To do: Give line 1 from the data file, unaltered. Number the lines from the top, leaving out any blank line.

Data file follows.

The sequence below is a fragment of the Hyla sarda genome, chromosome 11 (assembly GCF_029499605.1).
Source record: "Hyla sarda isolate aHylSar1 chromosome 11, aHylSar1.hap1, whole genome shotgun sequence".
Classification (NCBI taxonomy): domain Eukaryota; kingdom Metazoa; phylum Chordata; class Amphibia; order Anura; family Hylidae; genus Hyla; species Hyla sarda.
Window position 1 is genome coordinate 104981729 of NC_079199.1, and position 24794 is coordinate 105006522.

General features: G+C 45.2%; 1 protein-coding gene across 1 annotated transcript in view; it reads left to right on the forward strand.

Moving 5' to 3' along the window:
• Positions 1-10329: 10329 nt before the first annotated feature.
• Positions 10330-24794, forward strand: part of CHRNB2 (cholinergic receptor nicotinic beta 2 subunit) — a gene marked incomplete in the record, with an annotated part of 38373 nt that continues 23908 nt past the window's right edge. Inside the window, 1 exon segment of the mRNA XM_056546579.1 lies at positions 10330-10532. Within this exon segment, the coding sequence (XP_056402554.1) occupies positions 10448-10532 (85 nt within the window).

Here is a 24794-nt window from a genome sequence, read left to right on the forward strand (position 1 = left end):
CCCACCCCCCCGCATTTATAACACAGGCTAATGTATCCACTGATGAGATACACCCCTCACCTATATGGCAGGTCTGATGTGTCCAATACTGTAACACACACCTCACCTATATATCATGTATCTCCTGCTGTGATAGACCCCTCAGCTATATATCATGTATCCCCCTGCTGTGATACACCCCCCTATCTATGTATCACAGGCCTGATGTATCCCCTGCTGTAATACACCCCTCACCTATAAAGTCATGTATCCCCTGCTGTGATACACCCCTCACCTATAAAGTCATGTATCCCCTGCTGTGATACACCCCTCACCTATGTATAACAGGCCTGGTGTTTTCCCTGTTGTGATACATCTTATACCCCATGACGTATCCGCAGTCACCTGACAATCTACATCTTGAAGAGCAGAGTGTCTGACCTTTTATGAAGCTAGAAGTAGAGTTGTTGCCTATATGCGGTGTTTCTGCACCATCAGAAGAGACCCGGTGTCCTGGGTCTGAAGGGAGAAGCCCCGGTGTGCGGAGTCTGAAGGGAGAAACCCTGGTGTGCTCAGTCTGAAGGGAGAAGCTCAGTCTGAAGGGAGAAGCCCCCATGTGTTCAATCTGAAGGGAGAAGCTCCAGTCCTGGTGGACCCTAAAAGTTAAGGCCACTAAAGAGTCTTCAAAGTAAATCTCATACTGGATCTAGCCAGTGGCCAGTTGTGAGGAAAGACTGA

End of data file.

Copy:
The sequence below is a fragment of the Hyla sarda genome, chromosome 11 (assembly GCF_029499605.1).